Louisville School

1 comment
Architecture, Rural Decay
The Louisville school-house was erected in the middle of the school district, having been built in the center of a swamp.  As a result, a road was never built to access it.  This did not really matter as most people used horses and wagons as modes of transportation back then.   The school opened its doors in April 1910.  In 1958 it was moved from its original location 1/2 mile north and closed its doors in 1960.

Many of my husband’s family members attended the school.  His paternal grandparents and most of their siblings were educated in the one room school-house in the early 20th century, as well as his father, uncle and aunt in the 50’s and 60’s.  The last Rose family member to attend the school was his uncle, in 1960.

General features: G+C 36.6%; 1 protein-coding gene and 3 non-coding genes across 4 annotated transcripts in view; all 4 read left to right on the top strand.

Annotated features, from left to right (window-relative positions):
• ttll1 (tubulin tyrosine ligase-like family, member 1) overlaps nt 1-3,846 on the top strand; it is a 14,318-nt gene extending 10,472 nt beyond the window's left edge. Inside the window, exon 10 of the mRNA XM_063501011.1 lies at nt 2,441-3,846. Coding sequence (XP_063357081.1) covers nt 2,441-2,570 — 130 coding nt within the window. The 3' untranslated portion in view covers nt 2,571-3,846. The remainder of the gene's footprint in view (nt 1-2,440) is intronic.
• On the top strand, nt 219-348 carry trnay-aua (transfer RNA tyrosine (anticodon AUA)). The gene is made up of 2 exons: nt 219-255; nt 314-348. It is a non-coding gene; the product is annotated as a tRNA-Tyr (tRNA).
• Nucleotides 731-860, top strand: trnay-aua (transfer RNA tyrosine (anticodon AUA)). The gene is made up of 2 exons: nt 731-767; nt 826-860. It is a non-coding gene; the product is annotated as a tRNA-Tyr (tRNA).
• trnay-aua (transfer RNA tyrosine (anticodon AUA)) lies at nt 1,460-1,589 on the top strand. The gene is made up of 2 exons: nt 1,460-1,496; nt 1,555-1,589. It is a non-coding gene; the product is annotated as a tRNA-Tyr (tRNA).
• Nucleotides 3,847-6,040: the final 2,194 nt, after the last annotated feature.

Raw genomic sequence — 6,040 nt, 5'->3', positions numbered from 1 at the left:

Since its closure, the building has been used for grain storage and for a number of years now, has been completely abandoned.  Like so many of these first prairie school houses, the elements are taking their toll on this structure, and it is slowly wasting away.

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Entranced by rural and urban decay. I am drawn to these forlorn sites because they emote conflicting sentiments of beauty and disintegration.

One thought on “Louisville School”

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